This article was originally published on on March 1st, 2021

At the conclusion of 2020, the market witnessed a rotation from growth stocks into value stocks. The reign of growth investing came to a standstill as value investors rejoiced after an extensive drought. As growth managers dropped their jaw, the value managers capitalised on the rotation.

But how long will value sit on the market throne? Andrew McKie of Elston Asset Management believes that exposing your portfolio to both growth and value will protect investors over the long term, and is at the core of the Elston philosophy.

In this video, Andrew explains why he is ultra-bullish when considering the next three years for large-cap Aussie equities, the sectors he believes are positioned best to ride the recovery, detailing his preferred travel play and provides his thesis for the one ASX company that is still undervalued despite its stellar run.

Edited Transcript

What makes Elston Asset Management unique?
Most fund managers will talk about their competitive advantage. Whether it’s real or not is the other thing. I suppose a couple of things for us, we think distinguish ourselves, firstly, that we are genuine large cap managers. 80% of the portfolio is ASX 50, with a maximum of 20% in the 51 to 100. The reason we’ve done that is just to ensure that we can specialise and build our knowledge of not only the companies that we own, but the companies that we don’t own. In our view, a lot of people tend to focus solely on the portfolio they already have. Whereas, your next best idea is actually coming from the businesses you don’t own.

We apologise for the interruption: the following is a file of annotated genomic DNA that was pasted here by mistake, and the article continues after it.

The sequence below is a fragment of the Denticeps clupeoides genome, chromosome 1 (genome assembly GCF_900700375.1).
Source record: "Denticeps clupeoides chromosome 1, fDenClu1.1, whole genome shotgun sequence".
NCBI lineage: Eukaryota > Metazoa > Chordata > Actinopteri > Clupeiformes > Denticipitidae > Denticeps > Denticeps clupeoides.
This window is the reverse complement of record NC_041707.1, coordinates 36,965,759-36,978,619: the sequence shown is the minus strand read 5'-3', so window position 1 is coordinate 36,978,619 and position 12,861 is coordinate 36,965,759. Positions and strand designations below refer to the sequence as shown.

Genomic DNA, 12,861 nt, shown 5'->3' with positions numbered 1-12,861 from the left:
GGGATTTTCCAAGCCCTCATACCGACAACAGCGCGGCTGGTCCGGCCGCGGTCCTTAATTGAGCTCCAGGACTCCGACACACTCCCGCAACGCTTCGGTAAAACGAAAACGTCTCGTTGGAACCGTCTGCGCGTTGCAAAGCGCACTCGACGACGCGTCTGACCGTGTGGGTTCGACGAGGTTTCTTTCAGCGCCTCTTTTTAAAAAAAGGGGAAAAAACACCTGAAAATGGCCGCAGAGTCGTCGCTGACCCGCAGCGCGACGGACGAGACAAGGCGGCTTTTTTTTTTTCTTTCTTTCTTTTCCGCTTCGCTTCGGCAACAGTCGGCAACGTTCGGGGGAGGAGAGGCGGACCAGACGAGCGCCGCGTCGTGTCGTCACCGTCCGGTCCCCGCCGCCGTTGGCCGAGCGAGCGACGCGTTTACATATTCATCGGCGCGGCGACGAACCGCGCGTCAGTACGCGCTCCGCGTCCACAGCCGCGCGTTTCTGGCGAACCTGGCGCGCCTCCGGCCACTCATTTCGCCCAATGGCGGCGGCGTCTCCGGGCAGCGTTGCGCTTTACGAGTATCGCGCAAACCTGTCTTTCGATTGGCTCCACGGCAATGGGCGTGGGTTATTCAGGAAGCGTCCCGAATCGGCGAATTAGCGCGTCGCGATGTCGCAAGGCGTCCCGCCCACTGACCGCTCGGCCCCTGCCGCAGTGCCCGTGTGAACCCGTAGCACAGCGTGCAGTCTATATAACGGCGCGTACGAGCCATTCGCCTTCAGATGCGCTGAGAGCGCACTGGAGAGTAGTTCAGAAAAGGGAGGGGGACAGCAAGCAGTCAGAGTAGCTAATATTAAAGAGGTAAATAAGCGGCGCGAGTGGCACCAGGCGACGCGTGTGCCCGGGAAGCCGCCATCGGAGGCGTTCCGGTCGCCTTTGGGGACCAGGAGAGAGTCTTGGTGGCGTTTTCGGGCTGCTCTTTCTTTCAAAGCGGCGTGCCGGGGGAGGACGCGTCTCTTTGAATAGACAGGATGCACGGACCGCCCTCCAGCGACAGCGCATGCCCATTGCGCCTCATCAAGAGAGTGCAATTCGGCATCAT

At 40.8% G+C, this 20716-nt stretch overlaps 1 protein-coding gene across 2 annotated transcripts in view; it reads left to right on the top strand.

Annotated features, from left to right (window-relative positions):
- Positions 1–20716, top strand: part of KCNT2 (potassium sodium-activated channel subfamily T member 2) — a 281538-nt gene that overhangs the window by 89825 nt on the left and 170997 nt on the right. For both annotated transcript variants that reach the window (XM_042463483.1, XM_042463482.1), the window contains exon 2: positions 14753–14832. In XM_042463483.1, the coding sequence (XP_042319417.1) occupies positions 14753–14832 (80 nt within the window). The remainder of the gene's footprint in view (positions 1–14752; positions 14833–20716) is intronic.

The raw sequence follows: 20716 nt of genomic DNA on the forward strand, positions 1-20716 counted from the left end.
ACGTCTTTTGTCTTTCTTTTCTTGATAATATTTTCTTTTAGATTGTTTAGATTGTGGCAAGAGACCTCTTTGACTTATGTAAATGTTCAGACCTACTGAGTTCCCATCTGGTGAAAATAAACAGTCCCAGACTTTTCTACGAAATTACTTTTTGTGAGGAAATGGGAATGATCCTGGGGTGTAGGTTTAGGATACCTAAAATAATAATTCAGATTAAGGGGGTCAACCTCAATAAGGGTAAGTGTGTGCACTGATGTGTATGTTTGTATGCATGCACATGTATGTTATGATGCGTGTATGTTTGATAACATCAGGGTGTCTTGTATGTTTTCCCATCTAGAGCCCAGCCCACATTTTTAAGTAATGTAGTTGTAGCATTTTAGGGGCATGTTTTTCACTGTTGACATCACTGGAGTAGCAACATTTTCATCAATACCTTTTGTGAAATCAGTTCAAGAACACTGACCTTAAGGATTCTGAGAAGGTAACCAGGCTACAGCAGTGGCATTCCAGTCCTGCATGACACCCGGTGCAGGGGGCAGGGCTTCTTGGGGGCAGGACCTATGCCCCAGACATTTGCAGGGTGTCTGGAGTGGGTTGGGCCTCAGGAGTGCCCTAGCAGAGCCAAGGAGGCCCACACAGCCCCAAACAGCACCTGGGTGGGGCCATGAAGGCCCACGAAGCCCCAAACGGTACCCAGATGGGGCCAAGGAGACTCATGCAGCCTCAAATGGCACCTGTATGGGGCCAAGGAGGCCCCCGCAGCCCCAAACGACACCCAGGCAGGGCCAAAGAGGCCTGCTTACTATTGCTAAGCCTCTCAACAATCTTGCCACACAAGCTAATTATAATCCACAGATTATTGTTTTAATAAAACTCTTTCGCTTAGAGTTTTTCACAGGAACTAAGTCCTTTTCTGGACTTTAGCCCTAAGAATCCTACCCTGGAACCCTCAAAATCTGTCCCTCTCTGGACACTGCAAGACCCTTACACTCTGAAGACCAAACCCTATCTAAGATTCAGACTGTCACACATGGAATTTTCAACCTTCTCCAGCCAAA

Secondly, that value growth, so style neutral approach, means we ride through most market cycles. There will be periods where we might have more value in the portfolio or more growth in the portfolio, depending on relative valuations. We don’t think that we should be talking about either/all, it’s really about the relative return that we’re receiving. How much are we paying for a business versus its growth? And that certainly comes through in our performance over a long period of time.

What are your current sentiments toward the market?
I’d be more the bullish one in the team at the moment. I think, obviously, direction is difficult in the shorter term. If we look at, particularly COVID, and the effectiveness of the vaccine that is starting to come through now it’s really providing some direction to markets. How that goes over the next six months is difficult. But for us, over the next three years, which is our investment time horizon, when we’re buying a business, it’s a minimum of three years when we’re looking at it. For us, it’s fairly clear that we won’t be operating in this sort of COVID environment then. And so, if we put that into context, then there’s potentially a lot of opportunities, particularly in some of the businesses that are more COVID challenged. Probably the other side is just the supportive environment. If we look at the amount of money and fiscal stimulus, the amount of monetary policy support that’s going into the economy and how that affects asset values more broadly, we think that relative valuation support is also supportive of equities as well as other asset classes like property.

What ASX sectors do you see as having the best prospects in the next three years?